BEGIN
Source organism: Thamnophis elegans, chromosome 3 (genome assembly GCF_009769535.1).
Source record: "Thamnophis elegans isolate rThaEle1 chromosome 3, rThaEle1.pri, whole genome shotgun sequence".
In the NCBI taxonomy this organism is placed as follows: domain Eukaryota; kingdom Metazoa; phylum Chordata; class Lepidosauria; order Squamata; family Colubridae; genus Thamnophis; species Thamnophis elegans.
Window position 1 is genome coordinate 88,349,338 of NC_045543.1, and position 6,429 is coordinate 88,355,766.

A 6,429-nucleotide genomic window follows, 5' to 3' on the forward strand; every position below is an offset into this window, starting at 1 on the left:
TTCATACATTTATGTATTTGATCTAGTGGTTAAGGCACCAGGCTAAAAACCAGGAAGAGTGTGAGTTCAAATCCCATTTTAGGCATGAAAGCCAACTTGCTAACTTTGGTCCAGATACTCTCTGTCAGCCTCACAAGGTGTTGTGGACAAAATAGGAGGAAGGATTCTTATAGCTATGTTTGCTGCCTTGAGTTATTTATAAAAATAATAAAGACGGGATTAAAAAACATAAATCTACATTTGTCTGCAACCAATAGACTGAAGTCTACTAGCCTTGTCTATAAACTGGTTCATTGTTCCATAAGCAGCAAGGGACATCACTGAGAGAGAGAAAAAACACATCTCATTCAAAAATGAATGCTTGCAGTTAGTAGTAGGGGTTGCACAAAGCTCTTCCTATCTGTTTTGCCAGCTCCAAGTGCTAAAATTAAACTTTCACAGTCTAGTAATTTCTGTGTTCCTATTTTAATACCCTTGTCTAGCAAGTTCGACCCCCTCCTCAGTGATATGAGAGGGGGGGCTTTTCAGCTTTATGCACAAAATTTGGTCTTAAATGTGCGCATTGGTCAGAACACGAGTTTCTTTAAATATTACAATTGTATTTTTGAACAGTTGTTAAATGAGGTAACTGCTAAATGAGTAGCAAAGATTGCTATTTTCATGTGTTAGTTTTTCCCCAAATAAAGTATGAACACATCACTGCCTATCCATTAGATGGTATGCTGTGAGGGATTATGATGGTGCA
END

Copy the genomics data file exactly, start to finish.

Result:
Source organism: Thamnophis elegans, chromosome 3 (genome assembly GCF_009769535.1).
Source record: "Thamnophis elegans isolate rThaEle1 chromosome 3, rThaEle1.pri, whole genome shotgun sequence".
In the NCBI taxonomy this organism is placed as follows: domain Eukaryota; kingdom Metazoa; phylum Chordata; class Lepidosauria; order Squamata; family Colubridae; genus Thamnophis; species Thamnophis elegans.
Window position 1 is genome coordinate 88,349,338 of NC_045543.1, and position 6,429 is coordinate 88,355,766.

A 6,429-nucleotide genomic window follows, 5' to 3' on the forward strand; every position below is an offset into this window, starting at 1 on the left:
TTCATACATTTATGTATTTGATCTAGTGGTTAAGGCACCAGGCTAAAAACCAGGAAGAGTGTGAGTTCAAATCCCATTTTAGGCATGAAAGCCAACTTGCTAACTTTGGTCCAGATACTCTCTGTCAGCCTCACAAGGTGTTGTGGACAAAATAGGAGGAAGGATTCTTATAGCTATGTTTGCTGCCTTGAGTTATTTATAAAAATAATAAAGACGGGATTAAAAAACATAAATCTACATTTGTCTGCAACCAATAGACTGAAGTCTACTAGCCTTGTCTATAAACTGGTTCATTGTTCCATAAGCAGCAAGGGACATCACTGAGAGAGAGAAAAAACACATCTCATTCAAAAATGAATGCTTGCAGTTAGTAGTAGGGGTTGCACAAAGCTCTTCCTATCTGTTTTGCCAGCTCCAAGTGCTAAAATTAAACTTTCACAGTCTAGTAATTTCTGTGTTCCTATTTTAATACCCTTGTCTAGCAAGTTCGACCCCCTCCTCAGTGATATGAGAGGGGGGGCTTTTCAGCTTTATGCACAAAATTTGGTCTTAAATGTGCGCATTGGTCAGAACACGAGTTTCTTTAAATATTACAATTGTATTTTTGAACAGTTGTTAAATGAGGTAACTGCTAAATGAGTAGCAAAGATTGCTATTTTCATGTGTTAGTTTTTCCCCAAATAAAGTATGAACACATCACTGCCTATCCATTAGATGGTATGCTGTGAGGGATTATGATGGTGCA